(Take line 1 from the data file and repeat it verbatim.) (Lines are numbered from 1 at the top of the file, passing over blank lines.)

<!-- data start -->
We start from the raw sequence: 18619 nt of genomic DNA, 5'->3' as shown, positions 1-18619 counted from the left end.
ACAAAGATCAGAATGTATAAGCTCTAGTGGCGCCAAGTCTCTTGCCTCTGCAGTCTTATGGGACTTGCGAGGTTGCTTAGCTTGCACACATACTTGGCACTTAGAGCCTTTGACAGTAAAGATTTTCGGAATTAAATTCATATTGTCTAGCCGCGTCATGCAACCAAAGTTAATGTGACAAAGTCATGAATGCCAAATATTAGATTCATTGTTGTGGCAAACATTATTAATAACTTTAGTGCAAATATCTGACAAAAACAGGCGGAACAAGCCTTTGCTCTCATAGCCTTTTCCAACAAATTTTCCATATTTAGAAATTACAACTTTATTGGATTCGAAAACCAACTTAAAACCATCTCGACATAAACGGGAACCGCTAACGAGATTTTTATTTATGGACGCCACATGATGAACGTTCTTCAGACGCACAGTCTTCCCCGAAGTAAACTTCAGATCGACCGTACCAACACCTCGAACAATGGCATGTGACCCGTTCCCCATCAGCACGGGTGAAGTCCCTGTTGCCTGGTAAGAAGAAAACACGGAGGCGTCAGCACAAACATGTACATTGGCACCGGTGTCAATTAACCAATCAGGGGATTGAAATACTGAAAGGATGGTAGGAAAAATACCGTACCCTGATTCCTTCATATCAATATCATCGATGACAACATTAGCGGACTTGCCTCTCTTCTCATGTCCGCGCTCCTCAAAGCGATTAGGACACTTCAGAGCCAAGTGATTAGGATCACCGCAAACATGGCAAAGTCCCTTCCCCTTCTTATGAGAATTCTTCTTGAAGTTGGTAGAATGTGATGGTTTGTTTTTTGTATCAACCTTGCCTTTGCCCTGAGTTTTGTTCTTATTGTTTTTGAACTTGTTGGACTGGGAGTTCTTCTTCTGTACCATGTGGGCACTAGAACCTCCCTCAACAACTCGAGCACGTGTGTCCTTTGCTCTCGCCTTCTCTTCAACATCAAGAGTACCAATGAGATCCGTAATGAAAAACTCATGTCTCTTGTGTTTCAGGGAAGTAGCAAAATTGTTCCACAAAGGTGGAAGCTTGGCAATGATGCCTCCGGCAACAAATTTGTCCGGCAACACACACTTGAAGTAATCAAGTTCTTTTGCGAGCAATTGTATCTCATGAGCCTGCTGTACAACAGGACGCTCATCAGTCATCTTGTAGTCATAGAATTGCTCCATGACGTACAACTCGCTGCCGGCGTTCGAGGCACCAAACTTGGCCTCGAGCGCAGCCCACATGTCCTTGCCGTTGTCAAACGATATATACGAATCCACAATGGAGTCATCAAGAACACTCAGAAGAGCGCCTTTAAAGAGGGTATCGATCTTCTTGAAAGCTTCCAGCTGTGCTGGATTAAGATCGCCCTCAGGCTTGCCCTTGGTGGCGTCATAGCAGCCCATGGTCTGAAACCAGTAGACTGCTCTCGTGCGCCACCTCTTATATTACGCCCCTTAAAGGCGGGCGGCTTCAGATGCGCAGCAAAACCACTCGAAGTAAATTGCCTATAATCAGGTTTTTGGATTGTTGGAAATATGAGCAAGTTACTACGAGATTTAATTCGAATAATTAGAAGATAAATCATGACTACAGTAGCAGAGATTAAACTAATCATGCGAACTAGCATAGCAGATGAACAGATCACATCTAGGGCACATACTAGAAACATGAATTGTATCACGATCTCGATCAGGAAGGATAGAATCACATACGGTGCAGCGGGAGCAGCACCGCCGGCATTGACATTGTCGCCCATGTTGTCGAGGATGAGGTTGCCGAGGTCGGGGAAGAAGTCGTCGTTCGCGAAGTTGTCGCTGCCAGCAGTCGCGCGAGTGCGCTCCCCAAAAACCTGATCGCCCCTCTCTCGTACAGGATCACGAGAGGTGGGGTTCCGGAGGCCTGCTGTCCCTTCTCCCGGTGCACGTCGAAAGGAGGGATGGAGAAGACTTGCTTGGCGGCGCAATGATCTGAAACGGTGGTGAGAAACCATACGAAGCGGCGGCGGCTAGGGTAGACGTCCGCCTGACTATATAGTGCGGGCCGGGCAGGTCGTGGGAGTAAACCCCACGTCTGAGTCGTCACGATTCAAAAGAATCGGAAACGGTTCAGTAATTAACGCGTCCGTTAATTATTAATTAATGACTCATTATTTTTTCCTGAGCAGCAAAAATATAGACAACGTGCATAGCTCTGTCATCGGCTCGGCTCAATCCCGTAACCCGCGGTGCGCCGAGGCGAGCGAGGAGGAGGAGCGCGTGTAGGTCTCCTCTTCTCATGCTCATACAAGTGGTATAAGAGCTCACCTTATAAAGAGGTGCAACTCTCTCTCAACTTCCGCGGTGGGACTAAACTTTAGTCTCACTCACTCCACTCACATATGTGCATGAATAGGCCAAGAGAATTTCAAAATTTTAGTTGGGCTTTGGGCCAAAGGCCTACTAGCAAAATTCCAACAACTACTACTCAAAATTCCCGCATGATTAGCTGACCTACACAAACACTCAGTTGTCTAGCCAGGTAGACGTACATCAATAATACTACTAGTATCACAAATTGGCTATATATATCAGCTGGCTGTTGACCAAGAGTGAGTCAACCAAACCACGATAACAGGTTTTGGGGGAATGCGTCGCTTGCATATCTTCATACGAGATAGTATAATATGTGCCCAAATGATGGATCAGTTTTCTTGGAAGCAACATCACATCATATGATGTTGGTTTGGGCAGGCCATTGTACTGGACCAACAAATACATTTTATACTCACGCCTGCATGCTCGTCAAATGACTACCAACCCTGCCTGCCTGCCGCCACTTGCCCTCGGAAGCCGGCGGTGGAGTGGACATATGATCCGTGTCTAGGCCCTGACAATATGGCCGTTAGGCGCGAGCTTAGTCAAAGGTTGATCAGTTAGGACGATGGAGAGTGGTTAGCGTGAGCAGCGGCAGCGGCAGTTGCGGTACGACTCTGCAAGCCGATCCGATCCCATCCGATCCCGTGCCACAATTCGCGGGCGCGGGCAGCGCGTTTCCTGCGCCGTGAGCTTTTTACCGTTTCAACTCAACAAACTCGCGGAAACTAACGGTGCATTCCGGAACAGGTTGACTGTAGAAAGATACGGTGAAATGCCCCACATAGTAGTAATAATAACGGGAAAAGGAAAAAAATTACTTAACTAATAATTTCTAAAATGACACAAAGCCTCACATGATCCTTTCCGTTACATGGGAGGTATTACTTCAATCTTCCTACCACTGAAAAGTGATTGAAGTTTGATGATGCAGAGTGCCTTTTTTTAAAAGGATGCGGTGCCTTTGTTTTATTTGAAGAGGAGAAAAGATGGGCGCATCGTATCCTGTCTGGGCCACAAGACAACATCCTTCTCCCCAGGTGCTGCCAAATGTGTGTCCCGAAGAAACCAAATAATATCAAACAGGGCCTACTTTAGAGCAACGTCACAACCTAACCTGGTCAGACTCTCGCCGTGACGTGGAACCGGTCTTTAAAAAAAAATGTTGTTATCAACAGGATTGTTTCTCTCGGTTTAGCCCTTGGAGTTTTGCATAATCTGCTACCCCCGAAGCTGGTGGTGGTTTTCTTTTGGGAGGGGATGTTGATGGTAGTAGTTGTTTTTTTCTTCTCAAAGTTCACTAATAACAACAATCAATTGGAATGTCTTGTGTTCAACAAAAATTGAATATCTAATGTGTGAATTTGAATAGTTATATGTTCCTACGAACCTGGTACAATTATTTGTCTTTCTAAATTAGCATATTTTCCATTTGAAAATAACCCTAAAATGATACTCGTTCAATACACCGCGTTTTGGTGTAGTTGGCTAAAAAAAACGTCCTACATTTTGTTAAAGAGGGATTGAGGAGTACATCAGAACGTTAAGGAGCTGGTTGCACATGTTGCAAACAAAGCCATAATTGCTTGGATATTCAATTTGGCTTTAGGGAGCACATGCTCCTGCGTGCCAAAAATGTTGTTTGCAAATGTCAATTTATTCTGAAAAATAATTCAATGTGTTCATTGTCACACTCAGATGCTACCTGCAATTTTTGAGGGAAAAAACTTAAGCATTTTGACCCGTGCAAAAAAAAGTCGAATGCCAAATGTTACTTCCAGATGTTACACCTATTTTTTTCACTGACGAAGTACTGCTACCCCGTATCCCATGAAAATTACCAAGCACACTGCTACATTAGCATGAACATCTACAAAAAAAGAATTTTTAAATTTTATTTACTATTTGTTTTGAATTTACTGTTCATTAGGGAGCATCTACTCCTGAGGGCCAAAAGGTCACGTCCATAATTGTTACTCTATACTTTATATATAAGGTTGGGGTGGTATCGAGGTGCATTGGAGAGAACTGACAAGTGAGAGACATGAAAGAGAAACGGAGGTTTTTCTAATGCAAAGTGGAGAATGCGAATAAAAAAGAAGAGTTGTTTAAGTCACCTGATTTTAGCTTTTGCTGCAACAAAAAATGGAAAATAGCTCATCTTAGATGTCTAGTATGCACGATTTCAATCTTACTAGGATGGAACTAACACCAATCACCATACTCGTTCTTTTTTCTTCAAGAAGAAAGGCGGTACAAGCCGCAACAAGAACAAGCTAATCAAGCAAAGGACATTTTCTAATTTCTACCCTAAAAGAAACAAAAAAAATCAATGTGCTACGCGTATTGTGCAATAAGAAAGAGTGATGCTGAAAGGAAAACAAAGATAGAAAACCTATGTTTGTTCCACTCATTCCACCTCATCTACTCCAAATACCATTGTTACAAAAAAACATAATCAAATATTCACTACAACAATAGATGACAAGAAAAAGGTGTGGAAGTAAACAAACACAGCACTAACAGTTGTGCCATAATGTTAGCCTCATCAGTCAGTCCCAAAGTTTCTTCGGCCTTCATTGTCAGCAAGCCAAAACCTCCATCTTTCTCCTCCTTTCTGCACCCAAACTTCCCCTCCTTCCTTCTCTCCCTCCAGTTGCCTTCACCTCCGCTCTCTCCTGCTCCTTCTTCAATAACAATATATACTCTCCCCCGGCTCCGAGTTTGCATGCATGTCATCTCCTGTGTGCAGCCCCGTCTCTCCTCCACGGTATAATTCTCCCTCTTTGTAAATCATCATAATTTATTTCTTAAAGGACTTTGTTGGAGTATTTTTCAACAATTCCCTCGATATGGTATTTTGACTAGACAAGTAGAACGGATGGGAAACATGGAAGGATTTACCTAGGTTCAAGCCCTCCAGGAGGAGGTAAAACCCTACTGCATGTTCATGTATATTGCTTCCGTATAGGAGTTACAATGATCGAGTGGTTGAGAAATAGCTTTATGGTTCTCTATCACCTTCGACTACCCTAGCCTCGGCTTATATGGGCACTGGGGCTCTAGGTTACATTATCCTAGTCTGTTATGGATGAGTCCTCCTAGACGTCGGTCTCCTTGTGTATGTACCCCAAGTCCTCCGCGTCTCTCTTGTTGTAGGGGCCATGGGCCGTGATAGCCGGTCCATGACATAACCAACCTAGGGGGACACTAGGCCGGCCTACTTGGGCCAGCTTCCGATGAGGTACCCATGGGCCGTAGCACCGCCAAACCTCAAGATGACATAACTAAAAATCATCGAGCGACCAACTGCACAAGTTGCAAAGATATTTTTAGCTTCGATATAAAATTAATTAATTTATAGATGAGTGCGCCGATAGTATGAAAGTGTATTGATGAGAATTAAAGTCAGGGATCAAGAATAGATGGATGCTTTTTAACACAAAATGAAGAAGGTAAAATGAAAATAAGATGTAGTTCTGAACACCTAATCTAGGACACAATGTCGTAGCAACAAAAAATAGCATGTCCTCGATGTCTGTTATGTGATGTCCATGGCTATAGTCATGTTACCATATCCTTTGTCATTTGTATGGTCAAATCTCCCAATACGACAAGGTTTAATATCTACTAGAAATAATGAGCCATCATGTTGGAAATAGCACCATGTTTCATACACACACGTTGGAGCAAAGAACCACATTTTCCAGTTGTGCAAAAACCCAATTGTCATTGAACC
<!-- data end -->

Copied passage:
We start from the raw sequence: 18619 nt of genomic DNA, 5'->3' as shown, positions 1-18619 counted from the left end.